But plot, though it’s here in abundance, is really not the reason to read ALL CLEAR. Instead, ALL CLEAR is an erudite, literate way to understand the importance of the so-called “minor players” of the war — in this case, the English people — and how they, too, “did their part” to keep Hitler and the Germans engaged, yet distracted, so the real munitions, troop movements, etc., would be able to have a chance to be used as they were intended.
You might be asking, “So, Barb. How do those three stranded time-travelers get home, anyway? And why show them, when historically it’d be easier just to set a novel in World War II and be done with it?”
I’m going to answer the latter question first: in science fiction and fantasy, it’s sometimes easier to show the narrator (or in this case, the narrators) being bemused by how people act in order to better understand why people behaved the way they did in the past. In other time-traveling adventures, such as those by late (and much lamented) Grandmaster André Norton, it was a given that if there was time travel involved in the plot (such as in QUEST CROSSTIME or even the story “Toys of Tamisan,” where the past has been altered and the present is unrecognizable), it was in order to show that people do not change. Only circumstances around the person in question change; how people act does not change regardless of what era they live in.
Connie Willis is famous for this belief; in DOOMSDAY BOOK, her historian/time-traveler Kivrin realized that all life was and is precious and valuable, and she realized this while back in 1348 — the period of the Black Death, where much of Europe was greatly depopulated due to the bubonic plague.
So setting ALL CLEAR in the past, but having three main narrators discussing it at one remove yet living within it, is what Ms. Willis wanted — she wanted the reader to understand fully that the people who lived back then were real, were as vital as you and me, yet didn’t see themselves as important (as most of us do not). They only saw themselves as people, doing the best that they could, one day at a time. The same as you and me.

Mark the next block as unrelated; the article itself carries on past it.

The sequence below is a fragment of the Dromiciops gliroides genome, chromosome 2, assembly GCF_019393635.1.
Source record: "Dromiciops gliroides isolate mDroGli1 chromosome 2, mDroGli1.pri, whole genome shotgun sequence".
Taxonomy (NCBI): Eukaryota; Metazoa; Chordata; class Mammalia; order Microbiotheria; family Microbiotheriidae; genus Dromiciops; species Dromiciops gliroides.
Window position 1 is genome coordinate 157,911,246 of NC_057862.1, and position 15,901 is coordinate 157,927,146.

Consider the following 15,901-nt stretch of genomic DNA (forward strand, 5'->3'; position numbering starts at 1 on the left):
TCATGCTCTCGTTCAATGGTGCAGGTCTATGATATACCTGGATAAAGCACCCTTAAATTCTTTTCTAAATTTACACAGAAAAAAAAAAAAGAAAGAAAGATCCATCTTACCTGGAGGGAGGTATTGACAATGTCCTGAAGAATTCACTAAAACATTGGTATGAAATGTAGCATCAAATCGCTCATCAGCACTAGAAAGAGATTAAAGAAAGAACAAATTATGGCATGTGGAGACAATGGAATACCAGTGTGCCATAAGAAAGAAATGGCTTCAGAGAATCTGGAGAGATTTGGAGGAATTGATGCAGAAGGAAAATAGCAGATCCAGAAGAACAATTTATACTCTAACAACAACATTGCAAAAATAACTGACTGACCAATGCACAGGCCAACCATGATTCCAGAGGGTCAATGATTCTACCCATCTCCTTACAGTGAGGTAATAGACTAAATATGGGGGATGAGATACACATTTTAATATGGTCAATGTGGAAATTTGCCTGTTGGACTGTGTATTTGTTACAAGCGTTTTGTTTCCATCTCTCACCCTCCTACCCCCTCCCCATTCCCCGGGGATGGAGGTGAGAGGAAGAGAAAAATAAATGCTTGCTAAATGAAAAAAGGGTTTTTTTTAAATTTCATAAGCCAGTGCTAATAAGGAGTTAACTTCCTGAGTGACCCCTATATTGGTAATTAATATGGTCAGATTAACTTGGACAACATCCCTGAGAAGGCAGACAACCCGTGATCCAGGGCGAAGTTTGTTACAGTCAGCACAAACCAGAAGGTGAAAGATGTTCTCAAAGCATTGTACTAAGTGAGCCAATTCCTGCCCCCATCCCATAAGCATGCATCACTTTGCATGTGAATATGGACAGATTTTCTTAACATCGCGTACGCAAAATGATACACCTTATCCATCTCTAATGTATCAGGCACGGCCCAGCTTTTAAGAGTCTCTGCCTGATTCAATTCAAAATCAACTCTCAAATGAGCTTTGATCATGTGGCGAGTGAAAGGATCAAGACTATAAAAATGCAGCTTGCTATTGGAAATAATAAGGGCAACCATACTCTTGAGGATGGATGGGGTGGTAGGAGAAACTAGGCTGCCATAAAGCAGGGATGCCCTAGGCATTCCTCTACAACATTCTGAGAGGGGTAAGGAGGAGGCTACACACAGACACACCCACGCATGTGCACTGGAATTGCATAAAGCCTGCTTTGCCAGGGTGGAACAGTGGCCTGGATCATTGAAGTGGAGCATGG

So to Ms. Willis, while World War II was an extraordinary event for its world-wide cooperation among the Allies and the amazing amount of sacrifices that were made throughout the world on behalf of the Allies’ war effort, it is the fact that the people of that era felt themselves to be ordinary that is worthy of discussion. And that’s the point that often gets left out in World War II historicals — the ordinary “person on the street” is not mentioned, and his or her heroism is not discussed, because the historian is after gaudier things like the pilots’ derring-do and heroism, or what the Generals and strategists were doing, or what the diplomats and world-leaders were doing, or even what the doctors who risked their lives on the battlefield were doing, rather than those who stayed at home but also did their bit “for King and country.”
And as for the time-travelers, never fear; the endings for them all make sense in the context of the narrative and add to the lucid picture of humanity “doing its part” — even historians that are trapped in the past who don’t belong there can still, indeed, “do their part.”
ALL CLEAR is an excellent novel that makes a tremendous amount of sense, and I applaud Ms. Willis for writing it. I hope those who were frustrated at the lack of resolution at the end of BLACKOUT will read this book; if they do, I am sure they will enjoy it if they keep in mind Connie Willis’s main tenet — People do matter. No matter how small their lives may seem, they do, indeed, matter. And a book with such a positive message, that arose out of such heartbreak and sacrifice, is well worth celebrating even if it was originally intended by the author to be one-half of a 1200 page novel.
In other words, this book is strongly recommended. Not just for historians. For everyone.
– Reviewed by Barb.